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National Restaurant Association - Translate health care buzzwords

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Translate health care buzzwords

The health care law of 2010 contributed dozens of new phrases to the vernacular. But National Restaurant Association's Health Care Knowledge Center can help you keep up with the lingo, as well as learn how the law affects your business. Translate the new terminology, discover timetables, read case studies and more.

Here are some examples:

Employer mandate: Beginning in 2014, employers must offer affordable "minimum essential coverage" to all employees who average at least 30 hours a week in a given month. The law applies to employers with at least 50 full-time-equivalent employees. If they don't comply, they face potential penalties. Part-time hours are used to determine the 50 FTE threshold, but the law doesn't require employers to offer part-time employees health care coverage. Employers won't be penalized for not offering affordable coverage to part-time workers.

Minimum essential coverage: The definition of this term is being determined through the regulatory process.

Individual mandate: The law requires every person legally present in the United States to obtain "minimum essential health care coverage" for themselves and their dependents. The requirement also starts in 2014. Those who don't comply must pay a penalty. Individuals can meet the requirement by participating in an employer-sponsored plan, buying individual policies, obtaining coverage under a state insurance exchange, or through Medicare, Medicaid, or other governmental programs.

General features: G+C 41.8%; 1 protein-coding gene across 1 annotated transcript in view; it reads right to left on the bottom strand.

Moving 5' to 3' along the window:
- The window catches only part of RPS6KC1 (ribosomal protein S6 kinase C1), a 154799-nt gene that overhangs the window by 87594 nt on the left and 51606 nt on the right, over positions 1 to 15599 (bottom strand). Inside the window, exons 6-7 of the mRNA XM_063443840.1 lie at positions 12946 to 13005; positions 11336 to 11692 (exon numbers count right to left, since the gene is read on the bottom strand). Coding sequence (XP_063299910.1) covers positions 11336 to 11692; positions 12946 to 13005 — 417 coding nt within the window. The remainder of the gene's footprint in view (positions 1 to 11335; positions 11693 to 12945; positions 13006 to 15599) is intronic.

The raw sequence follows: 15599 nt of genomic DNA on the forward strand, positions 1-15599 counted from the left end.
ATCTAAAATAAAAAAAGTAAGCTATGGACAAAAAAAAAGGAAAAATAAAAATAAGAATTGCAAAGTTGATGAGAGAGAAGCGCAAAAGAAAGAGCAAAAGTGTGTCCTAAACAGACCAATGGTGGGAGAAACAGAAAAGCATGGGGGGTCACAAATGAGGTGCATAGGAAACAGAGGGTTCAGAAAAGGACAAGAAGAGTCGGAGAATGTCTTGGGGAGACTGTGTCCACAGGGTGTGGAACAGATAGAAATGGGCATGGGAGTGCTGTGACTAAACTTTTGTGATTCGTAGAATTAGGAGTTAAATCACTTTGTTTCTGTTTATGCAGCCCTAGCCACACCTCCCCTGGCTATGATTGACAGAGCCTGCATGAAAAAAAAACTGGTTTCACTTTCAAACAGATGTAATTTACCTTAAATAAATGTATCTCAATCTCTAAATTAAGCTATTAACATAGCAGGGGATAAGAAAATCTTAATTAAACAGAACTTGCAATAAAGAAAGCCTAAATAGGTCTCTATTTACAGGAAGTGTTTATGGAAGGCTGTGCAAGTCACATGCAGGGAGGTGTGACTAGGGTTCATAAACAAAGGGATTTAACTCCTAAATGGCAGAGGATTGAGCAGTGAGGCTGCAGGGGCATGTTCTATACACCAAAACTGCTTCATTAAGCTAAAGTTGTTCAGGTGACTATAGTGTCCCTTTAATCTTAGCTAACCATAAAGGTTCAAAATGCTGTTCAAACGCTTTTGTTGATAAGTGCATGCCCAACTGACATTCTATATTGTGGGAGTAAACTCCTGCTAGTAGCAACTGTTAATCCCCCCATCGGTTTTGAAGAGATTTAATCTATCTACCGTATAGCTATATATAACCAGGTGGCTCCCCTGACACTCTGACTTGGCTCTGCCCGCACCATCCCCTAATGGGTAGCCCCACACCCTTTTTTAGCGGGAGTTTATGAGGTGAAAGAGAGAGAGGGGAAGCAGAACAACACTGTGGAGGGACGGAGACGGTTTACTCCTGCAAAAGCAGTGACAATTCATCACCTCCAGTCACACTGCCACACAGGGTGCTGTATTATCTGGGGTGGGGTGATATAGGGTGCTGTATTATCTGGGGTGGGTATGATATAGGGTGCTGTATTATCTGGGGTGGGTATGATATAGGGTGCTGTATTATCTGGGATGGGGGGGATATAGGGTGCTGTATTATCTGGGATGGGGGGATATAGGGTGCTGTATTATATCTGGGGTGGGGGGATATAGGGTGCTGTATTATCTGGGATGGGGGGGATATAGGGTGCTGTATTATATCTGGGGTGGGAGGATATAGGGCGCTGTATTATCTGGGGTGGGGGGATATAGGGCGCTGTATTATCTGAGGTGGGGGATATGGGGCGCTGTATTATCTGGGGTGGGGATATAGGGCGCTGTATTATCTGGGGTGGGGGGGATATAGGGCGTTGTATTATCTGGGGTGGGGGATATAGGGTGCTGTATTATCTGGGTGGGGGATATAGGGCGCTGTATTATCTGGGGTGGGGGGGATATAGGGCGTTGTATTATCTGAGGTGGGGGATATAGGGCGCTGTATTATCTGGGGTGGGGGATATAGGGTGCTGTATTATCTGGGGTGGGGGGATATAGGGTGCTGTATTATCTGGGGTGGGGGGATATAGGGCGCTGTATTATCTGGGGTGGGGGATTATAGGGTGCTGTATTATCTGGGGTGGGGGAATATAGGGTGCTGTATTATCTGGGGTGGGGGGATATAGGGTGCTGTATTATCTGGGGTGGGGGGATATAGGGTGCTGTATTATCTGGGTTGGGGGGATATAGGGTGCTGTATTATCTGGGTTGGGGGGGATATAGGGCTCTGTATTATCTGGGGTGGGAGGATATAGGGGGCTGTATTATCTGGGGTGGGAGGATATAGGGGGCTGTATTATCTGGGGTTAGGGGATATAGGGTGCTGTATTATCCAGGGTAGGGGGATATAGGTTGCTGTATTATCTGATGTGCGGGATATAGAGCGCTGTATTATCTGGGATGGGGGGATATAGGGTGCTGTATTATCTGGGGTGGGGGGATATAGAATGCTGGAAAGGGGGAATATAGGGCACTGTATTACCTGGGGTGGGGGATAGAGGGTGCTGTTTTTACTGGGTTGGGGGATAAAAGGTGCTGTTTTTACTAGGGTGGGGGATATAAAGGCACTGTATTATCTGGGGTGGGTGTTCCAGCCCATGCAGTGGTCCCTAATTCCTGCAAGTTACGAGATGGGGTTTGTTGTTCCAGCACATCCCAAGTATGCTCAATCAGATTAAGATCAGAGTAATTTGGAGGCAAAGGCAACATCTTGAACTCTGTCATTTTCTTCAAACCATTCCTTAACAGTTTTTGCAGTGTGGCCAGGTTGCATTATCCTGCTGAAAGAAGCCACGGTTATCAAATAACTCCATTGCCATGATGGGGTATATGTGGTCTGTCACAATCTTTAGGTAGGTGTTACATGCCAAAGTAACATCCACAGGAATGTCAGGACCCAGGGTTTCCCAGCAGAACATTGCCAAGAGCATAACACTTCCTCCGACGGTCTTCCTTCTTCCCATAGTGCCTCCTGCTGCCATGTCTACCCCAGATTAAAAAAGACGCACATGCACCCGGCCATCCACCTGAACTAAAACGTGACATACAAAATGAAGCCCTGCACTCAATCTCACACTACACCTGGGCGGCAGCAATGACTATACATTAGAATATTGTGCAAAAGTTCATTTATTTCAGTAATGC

Cadillac plans: Beginning in 2018, the law requires employees covered by the most expensive plans to pay a new 40 percent excise tax on the value of coverage that exceeds certain thresholds.

Full-time equivalents: Part-time employees hours are counted to determine a restaurant's FTE workers. Here's how to calculate your FTEs to meet the health care law requirements: Divide the number of hours worked by part-timers each month by 120 (the equivalent of a 30-hour work week). Then, add that figure to the number of full-time salaried and hourly employees.

"Although most employers are familiar with terms like full-time equivalent, those words have specific meanings in the context of the health care reform law," says James Balda, the NRA's chief marketing and communications officer.

Those terms are crucial to your ability to comply with the law, he noted.

"What you consider an FTE in your workplace may not be the same as what the federal government considers an FTE under the health care law," he says. "Like most laws, it's written in government-speak, so a guide to the terminology is critical."

This content was provided by NRA partner United Healthcare.

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